Friday, 15 September 2017

Where does gender fit in the agriculture-water nexus?

Regional experts from research and development met in New Delhi last week to explore links between agriculture, water and gender. These themes are not often considered in a connected way.

“While there are many studies on various aspects on water, gender and agriculture, these are not consolidated, and most are conducted at small scales,” said Dr Fay Rola-Rubzen of Curtin University.

“There does not seem to be a synthesis, which makes it difficult to translate findings for policy makers. There is a need for a systematic review of existing studies to see whether the same findings apply at wider scales, to better inform policy design.”

The meeting was an excellent opportunity to understand the ways in which gender is perceived in the Eastern Gangetic Plains, how this changes with time and place, and the pathways by which complex gender relations have emerged.

The experts, for example, identified the impacts of male out-migration from agricultural areas and discussed it as a major challenge in the region. The responses to this are not universal across the region.

In some places, this results in high levels of ‘feminisation’ of agriculture – where females become responsible for farm household decision making and operations, often without the same access to experience, information and finance. In other areas like West Bengal, women are opting out of agriculture altogether. Gender inclusion and empowerment will differ between locations, and there is no “one size fits all” approach.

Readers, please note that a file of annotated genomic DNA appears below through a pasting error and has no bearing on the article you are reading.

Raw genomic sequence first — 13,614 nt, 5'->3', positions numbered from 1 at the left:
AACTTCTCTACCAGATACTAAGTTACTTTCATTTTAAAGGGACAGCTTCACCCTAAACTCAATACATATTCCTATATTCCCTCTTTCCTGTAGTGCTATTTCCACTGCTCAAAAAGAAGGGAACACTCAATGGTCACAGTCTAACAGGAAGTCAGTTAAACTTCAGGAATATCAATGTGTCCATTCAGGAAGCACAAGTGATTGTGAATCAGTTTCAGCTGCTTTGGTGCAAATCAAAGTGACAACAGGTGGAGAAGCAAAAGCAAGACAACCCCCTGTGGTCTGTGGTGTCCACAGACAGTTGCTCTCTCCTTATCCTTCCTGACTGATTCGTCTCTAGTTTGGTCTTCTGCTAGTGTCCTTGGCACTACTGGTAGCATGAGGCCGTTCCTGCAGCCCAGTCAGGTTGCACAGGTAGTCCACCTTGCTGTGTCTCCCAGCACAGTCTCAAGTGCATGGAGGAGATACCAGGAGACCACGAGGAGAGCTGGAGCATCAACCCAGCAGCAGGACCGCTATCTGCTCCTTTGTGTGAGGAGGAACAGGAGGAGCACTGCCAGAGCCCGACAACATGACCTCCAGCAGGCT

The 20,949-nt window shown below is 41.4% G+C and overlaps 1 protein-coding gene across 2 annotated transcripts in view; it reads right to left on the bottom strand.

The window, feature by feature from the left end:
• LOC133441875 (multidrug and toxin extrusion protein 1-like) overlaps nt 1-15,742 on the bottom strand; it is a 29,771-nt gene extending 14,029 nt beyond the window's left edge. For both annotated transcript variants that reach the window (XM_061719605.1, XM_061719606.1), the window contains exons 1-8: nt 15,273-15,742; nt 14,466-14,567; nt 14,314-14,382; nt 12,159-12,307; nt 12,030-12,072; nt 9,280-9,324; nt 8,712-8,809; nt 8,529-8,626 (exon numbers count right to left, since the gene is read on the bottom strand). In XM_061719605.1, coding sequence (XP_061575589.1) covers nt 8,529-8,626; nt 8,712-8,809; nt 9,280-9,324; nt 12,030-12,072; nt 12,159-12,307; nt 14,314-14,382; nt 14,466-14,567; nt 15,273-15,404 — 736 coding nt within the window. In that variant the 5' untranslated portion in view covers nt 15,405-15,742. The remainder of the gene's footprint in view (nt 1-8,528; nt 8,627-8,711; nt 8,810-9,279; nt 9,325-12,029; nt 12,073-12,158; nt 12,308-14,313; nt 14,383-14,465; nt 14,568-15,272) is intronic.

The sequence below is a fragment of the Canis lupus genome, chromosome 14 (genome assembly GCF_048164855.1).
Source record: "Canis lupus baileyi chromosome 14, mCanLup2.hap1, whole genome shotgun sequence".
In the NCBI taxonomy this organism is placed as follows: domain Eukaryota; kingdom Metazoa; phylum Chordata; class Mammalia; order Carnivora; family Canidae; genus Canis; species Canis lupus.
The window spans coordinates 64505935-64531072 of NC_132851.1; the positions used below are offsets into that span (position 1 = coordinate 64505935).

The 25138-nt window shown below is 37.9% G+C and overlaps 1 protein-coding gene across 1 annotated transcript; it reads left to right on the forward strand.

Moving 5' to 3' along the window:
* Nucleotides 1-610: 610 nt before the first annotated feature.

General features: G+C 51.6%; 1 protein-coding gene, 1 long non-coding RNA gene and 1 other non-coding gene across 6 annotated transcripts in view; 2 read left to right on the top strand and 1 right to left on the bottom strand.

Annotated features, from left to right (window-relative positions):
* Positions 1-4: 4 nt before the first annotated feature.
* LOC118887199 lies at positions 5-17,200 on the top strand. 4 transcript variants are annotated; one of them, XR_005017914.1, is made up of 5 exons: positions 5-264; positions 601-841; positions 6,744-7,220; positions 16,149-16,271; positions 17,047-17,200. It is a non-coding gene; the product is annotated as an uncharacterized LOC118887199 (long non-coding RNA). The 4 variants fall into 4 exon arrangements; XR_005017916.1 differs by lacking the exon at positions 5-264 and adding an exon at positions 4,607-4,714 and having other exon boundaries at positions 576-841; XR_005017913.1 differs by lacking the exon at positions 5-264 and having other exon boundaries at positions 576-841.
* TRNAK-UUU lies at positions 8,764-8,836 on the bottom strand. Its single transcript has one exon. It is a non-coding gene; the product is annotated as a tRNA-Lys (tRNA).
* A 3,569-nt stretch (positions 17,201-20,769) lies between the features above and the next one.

These understandings will contribute to the out-scaling efforts undertaken within the Australian government-funded Sustainable and Resilient Farming Systems Intensification project that CIMMYT manages under the Sustainable Development Investment Portfolio (SDIP).

The workshop laid the foundation for a platform that would support work on the three interconnected themes of agriculture, water and gender - an important beginning to promote synergy. It will also develop a common language between development practitioners and academicians, especially to reach policy makers.

The platform will take the form of a website, which SaciWATERs, a policy research organization based in Hyderabad, India, will manage and host. This website will host relevant work, connect to other relevant groups, and communicate stories through blogs, photo stories, case studies, etc. More importantly, it will build a pool of easily accessible experts and resources on the themes.

Participants included representatives from India, Nepal, Bangladesh and the International Rice Research Institute. The meeting was co-facilitated by SaciWATERs and supported by ACIAR through SDIP.

For more information, please contact Dr Kuhu Chatterjee (kuhu.chatterjee@aciar.gov.au).

ACIAR CEO Andrew Campbell with participants at a workshop on agriculture, gender and water in New Delhi, September 8th 2017.



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